Western powers, including the U.S., U.K. and France, said Wednesday they would join the search for hundreds of Nigerian schoolgirls kidnapped by Islamic terrorists, as parents' frustration grew over the government's response.
A small team of U.S. military personnel is expected to arrive in Abuja, Nigeria, in the coming days to help in the search. The team will be composed of roughly 10 uniformed soldiers from AFRICOM headquarters in Stuttgart, Germany.
They will be logistics and communications experts who will assess the situation and advise Nigerian officials, according to Pentagon spokesman Col. Steve Warren, who said the U.S. military has no plans to carry out a rescue mission.
The team is part of a larger U.S. contingent that includes officials from the FBI and the departments of Defense, Justice and State. The total number of U.S. personnel is not expected to exceed 20 members.
The French government said Wednesday it would send security service agents to help track down the Boko Haram terror group and its hostages. They are thought to be hiding in abandoned military bunkers inside the remote Sambisa Forest -- eight times larger than Yellowstone National Park and full of poisonous snakes.
"In the face of such ignominy, France must react. This crime cannot be left unpunished," Foreign Minister Laurent Fabius told lawmakers, according to Reuters.
China, meanwhile, has offered to send satellite intelligence to help Nigeria's army locate the girls and the U.K. plans to send in a team of experts, The Wall Street Journal reported.
The pledges of support came amid mounting frustration among parents of the kidnapped girls who are worried about what Boko Haram leader Abubakar Shekau and his army of jihadist fighters might do to their daughters in the days to come.
The group has vowed to sell into slavery the roughly 275 kidnapped teenage girls.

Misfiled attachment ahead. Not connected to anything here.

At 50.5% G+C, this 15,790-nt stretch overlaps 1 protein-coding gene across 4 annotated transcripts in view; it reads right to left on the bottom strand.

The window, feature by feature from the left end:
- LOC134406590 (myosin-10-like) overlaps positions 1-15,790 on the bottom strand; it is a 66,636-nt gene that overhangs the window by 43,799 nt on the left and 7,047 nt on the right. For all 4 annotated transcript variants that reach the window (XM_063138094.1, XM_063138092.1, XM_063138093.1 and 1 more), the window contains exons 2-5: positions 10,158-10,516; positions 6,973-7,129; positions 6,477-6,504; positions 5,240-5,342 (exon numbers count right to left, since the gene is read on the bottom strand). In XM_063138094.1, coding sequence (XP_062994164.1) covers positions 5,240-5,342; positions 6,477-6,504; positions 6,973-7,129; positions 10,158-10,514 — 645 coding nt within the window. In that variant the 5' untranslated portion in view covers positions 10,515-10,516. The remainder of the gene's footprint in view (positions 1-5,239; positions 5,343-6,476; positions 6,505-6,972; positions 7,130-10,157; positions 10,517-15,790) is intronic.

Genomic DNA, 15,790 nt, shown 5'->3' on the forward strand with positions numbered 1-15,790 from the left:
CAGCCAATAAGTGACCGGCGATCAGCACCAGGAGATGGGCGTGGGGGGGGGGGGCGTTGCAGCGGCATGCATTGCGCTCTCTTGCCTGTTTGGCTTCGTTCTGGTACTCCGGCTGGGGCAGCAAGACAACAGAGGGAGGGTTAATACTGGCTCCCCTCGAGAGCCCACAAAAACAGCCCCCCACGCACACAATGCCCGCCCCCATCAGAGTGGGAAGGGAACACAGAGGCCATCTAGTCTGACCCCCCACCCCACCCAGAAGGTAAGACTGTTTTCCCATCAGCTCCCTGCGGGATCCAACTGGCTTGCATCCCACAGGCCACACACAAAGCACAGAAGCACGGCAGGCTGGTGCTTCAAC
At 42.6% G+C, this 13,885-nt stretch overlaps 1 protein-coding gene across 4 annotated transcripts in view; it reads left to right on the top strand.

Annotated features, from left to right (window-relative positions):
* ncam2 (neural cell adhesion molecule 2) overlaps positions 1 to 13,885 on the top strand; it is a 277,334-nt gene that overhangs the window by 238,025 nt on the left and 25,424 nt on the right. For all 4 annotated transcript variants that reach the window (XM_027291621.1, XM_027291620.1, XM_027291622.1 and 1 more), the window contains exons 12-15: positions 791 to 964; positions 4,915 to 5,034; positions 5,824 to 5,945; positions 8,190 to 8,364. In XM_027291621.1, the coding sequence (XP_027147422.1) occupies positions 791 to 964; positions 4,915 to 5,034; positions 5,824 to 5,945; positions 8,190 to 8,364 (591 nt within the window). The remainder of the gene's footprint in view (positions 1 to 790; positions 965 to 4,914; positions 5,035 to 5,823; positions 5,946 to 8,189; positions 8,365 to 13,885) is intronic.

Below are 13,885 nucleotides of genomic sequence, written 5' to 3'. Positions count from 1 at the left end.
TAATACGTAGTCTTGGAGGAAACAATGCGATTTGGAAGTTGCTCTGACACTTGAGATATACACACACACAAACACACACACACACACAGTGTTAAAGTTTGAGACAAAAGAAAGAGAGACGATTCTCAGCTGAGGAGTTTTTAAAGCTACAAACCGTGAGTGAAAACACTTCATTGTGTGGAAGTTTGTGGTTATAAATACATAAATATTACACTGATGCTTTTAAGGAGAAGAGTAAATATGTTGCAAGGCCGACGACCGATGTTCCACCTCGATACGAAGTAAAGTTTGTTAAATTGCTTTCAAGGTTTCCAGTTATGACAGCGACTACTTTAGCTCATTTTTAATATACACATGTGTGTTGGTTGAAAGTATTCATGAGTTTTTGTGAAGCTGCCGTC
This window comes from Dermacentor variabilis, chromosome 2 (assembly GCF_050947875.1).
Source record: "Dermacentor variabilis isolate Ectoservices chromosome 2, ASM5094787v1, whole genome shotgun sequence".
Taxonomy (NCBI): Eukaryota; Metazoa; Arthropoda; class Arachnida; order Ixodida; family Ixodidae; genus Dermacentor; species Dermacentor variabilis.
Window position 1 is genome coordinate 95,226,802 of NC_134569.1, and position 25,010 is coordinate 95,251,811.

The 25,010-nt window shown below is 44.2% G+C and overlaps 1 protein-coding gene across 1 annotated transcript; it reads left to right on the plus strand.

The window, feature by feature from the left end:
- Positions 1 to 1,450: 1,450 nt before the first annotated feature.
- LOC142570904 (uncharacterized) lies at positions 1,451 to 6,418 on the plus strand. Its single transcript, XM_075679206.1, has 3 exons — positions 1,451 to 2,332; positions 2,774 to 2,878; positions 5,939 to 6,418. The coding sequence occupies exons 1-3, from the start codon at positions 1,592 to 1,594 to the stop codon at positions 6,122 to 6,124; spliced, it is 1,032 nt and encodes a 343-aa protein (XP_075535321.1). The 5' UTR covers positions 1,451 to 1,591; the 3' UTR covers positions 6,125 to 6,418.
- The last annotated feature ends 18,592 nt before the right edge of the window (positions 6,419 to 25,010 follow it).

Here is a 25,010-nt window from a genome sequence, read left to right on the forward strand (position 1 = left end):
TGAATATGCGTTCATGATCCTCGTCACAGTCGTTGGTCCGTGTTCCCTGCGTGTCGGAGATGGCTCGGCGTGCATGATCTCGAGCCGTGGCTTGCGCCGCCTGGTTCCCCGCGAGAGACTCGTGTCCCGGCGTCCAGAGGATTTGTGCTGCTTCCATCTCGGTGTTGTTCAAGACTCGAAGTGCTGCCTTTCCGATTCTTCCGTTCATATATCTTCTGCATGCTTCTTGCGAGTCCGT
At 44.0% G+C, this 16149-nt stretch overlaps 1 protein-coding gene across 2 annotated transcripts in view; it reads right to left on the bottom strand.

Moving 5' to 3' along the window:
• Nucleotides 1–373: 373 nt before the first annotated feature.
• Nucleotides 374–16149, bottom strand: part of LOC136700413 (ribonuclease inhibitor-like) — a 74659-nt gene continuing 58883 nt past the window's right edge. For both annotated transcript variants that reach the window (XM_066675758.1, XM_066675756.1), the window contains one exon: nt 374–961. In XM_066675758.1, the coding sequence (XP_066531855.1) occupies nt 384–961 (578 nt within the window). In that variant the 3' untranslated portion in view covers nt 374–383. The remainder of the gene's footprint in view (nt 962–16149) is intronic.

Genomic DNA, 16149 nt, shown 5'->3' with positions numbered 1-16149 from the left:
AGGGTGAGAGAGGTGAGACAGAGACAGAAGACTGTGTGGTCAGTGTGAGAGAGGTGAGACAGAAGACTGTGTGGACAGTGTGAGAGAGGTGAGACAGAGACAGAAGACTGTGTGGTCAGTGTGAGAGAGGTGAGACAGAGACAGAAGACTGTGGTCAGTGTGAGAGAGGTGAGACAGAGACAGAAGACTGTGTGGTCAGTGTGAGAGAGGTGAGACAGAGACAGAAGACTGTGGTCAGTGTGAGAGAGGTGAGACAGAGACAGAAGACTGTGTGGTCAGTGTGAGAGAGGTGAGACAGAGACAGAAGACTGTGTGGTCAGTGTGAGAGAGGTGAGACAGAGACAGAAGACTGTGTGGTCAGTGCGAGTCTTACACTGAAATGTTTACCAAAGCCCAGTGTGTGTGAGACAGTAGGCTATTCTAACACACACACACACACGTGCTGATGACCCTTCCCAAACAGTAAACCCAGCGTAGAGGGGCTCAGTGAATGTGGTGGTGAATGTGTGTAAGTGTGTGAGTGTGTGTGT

"We don't know where they are and we don't know what is happening to them," one parent, who declined to be identified, told Deutsche Welle. He said some parents are so afraid to lose their daughters that they have stopped eating.
The Nigerian government is offering a $300,000 reward for information leading to Shekau's capture. And the United States is offering a reward of up to $7 million for information leading to his location.
Local residents have reportedly pooled money for motorcycles to head into the forest in search of the girls missing since last month’s abduction and those who have since been abducted.
Nigeria's government has come under fire over its response to the kidnapping.
Former Secretary of State Hillary Clinton, a potential 2016 Democratic presidential candidate, said Wednesday that the Nigerian government has been "somewhat derelict in its responsibility toward protecting boys and girls, men and women, in northern Nigeria in the last years.
But a senior adviser to Nigerian President Goodluck Jonathan told The Washington Post that it was "not helpful" to fault the government. He called for greater international assistance in the country's fight against terrorism.
"The Nigerian government is doing all it can in collaboration with its allies to ensure that our daughters, the girls, are brought back home — everything in its power," Douglas told the paper during a visit to Washington on Wednesday.
At least two girls reportedly have died of snakebites, and roughly 20 others are thought to be ill.
Shekau made his plans clear in a video released Monday in which he gloated about the kidnappings.
"I abducted your girls," he said in the hour-long video that opens with fighters shooting guns into the air and shouting "Allahu akbar" and "By Allah, I will sell them in the marketplace.”
Shekau's army is estimated to number from a few hundred to a few thousand fighters.
In recent days, Boko Haram also has raided villages in and around the forest, including a raid Monday night on a village near the border with Chad in which eight more girls were kidnapped.
A source said the hostages are being transported from one base to another, typically during the cover of nightfall, to avoid detection.
Shekau was reportedly Boko Haram’s deputy leader until its founder, Mohammed Yusuf, was killed by local authorities in 2009.
In 2012, Shekau was declared a “specially designated global terrorist” for numerous bombings, including the August 2011 attack on the United Nations office complex in Nigeria’s capital, Abuj, that killed 23 people and injured dozens more.
On Wednesday, as many as 300 people were killed when extremists attacked the town of Gamboru Ngala on Nigeria's border with Cameroon, according to local reports.
The attack and hundreds of casualties were confirmed by Borno state information commissioner Mohammed Bulama who spoke to The Associated Press by telephone.
Shops and homes were set ablaze and razed in the attack, he said.occupies a 25-by-25 foot patch of land at the ski resort. But the agency reversed itself in 2012 amid public outcry.